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N.L. Conservative leader Kathy Dunderdale gives an interview in the boardroom at the Confederation Building, in St. John's, N.L. on Wednesday Sept 14, 2011. (THE CANADIAN PRESS / Paul Daly/THE CANADIAN PRESS / Paul Daly)
N.L. Conservative leader Kathy Dunderdale gives an interview in the boardroom at the Confederation Building, in St. John's, N.L. on Wednesday Sept 14, 2011. (THE CANADIAN PRESS / Paul Daly/THE CANADIAN PRESS / Paul Daly)

Newfoundland Tories hold strong lead, NDP second, poll shows Add to ...

A new opinion poll has found that the governing Progressive Conservative party in Newfoundland and Labrador holds a strong lead over its rivals heading into the final week of the province's election campaign.

The NDP has traditionally been the third party in the province, but it was in second place in the online poll by the Environics Research Group, which was provided exclusively to The Canadian Press.

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When asked which party they planned to vote for in next Tuesday's election, 38 per cent of respondents backed the Progressive Conservatives, compared to 23 per cent for the NDP and 9 per cent for the Liberals. Thirty per cent were undecided.

Derek Leebosh, Environics vice-president of public affairs, said the numbers suggest a political realignment is on its way for Newfoundland and Labrador between the NDP and the Liberals.

“The NDP is going to become the new non-Conservative party. It's a miniature version of what happened at the federal level in May,” he said of the NDP's sweep under the late Jack Layton to Official Opposition status in Ottawa.

Other surveys since the campaign began Sept. 19 have suggested the NDP could finish second for the first time in provincial history.

The Tories held 43 seats in the legislature at dissolution, compared to four Liberals and one NDP seat held by the party's leader, Lorraine Michael.

Unlike traditional telephone polling, in which respondents are randomly selected, the Environics survey was conducted online from Sept. 29 to Oct. 4 among 708 respondents, all of whom were chosen from a larger pool of people who were recruited and compensated for participating. Environics then adjusts the sample to reflect a broad spectrum of the population.

The non-random nature of online polling makes it impossible to determine statistically how accurately the results reflect the opinions of the population at large.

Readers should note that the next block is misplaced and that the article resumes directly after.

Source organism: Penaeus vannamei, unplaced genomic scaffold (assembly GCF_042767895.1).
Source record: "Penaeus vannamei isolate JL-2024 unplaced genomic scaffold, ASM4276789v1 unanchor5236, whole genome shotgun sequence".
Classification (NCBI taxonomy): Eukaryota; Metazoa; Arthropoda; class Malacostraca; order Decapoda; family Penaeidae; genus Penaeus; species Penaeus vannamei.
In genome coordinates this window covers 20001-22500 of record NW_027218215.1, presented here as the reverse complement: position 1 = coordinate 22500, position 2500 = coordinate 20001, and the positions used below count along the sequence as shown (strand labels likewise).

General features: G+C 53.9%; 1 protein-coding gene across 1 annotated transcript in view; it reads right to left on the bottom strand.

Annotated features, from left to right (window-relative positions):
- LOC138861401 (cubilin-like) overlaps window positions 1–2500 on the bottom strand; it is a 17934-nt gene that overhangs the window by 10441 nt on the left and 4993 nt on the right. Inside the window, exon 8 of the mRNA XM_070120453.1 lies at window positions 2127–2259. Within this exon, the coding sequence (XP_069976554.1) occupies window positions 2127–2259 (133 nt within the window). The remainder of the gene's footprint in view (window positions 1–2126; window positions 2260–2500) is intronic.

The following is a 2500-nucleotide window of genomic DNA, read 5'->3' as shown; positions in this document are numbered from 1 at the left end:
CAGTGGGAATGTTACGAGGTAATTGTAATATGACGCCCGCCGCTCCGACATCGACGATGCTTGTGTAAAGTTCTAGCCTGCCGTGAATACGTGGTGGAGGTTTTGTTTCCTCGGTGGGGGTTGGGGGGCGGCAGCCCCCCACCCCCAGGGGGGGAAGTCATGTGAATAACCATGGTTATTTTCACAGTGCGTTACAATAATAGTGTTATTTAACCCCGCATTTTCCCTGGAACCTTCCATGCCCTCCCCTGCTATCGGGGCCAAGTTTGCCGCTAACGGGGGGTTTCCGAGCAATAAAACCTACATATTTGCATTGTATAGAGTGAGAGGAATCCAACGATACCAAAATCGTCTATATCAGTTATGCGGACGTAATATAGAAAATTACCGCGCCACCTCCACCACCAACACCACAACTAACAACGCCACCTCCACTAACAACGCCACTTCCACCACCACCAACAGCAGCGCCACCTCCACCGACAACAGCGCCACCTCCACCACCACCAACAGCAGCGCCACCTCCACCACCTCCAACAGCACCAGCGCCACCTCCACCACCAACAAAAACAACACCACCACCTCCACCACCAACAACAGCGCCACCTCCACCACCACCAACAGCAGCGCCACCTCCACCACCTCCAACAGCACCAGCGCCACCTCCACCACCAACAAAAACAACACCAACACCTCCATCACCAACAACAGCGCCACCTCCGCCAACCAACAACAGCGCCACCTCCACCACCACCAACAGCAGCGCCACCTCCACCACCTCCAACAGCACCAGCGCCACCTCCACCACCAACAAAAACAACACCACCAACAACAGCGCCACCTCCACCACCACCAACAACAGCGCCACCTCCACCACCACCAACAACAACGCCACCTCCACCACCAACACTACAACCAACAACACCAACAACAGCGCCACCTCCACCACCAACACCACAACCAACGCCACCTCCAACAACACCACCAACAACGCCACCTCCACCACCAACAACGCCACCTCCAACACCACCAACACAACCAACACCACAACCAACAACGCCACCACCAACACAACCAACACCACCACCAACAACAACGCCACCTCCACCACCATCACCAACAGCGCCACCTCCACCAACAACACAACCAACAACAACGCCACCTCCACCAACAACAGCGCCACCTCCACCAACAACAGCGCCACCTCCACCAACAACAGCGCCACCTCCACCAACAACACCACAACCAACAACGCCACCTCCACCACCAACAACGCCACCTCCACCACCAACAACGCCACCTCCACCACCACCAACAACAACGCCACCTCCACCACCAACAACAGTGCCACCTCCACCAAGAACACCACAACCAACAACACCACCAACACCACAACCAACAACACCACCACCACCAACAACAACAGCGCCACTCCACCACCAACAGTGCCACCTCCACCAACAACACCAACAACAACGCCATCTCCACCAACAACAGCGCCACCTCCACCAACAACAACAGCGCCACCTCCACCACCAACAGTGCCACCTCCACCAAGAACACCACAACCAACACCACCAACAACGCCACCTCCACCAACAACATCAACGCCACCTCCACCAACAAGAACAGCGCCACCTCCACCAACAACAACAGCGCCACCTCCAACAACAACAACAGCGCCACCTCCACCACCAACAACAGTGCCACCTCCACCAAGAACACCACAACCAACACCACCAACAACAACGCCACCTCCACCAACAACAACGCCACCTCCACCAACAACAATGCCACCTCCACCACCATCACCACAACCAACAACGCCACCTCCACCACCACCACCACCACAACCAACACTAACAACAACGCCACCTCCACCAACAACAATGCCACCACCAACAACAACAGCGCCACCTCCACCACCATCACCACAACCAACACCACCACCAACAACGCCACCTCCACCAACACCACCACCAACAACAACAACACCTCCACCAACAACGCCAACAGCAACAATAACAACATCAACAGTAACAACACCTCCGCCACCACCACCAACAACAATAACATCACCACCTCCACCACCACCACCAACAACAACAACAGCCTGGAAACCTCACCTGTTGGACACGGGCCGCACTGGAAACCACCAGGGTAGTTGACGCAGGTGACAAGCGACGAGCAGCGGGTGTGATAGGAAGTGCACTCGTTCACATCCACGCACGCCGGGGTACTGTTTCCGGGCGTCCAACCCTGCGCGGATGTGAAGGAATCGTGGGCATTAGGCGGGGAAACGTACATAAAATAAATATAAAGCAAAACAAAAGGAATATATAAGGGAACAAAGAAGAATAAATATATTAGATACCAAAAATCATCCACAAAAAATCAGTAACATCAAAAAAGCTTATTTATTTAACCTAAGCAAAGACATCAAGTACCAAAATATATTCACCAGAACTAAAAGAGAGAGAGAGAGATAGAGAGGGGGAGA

Liberal Leader Kevin Aylward questioned the survey's accuracy and said he believes his party is still very much in the running based on what he is hearing in the ridings.

“I think some commentators are being careful now because they're going to be in for a surprise” when the votes are in, he said in an interview.

“We have some excellent, solid candidates in these ridings.”

Dale Kirby, an NDP candidate in St. John's North and provincial party president, said the Environics poll echoes results of similar recent surveys.

“We've had other polls that reflect this trend, so it makes sense to me,” he said. “We've run a good campaign. We are a professional political party and we're acting like one.”

Progressive Conservative Leader Kathy Dunderdale agreed that the polls are in the same range.

“I'm happy enough with where we are at this point in time,” she said.

The Environics survey also asked respondents about each party leader's performance. Seventy per cent said they approved of Ms. Dunderdale's performance, compared to 65 per cent who approved of Ms. Michael's and 24 per cent for Mr. Aylward.

When asked about the most important election issue, health care ranked first at 31 per cent of respondents, followed by the economy-unemployment at 18 per cent, social programs such as child care at 12 per cent, energy and electricity projects at 10 per cent, education at 7 per cent, and taxation and debt issues at 6 per cent each.

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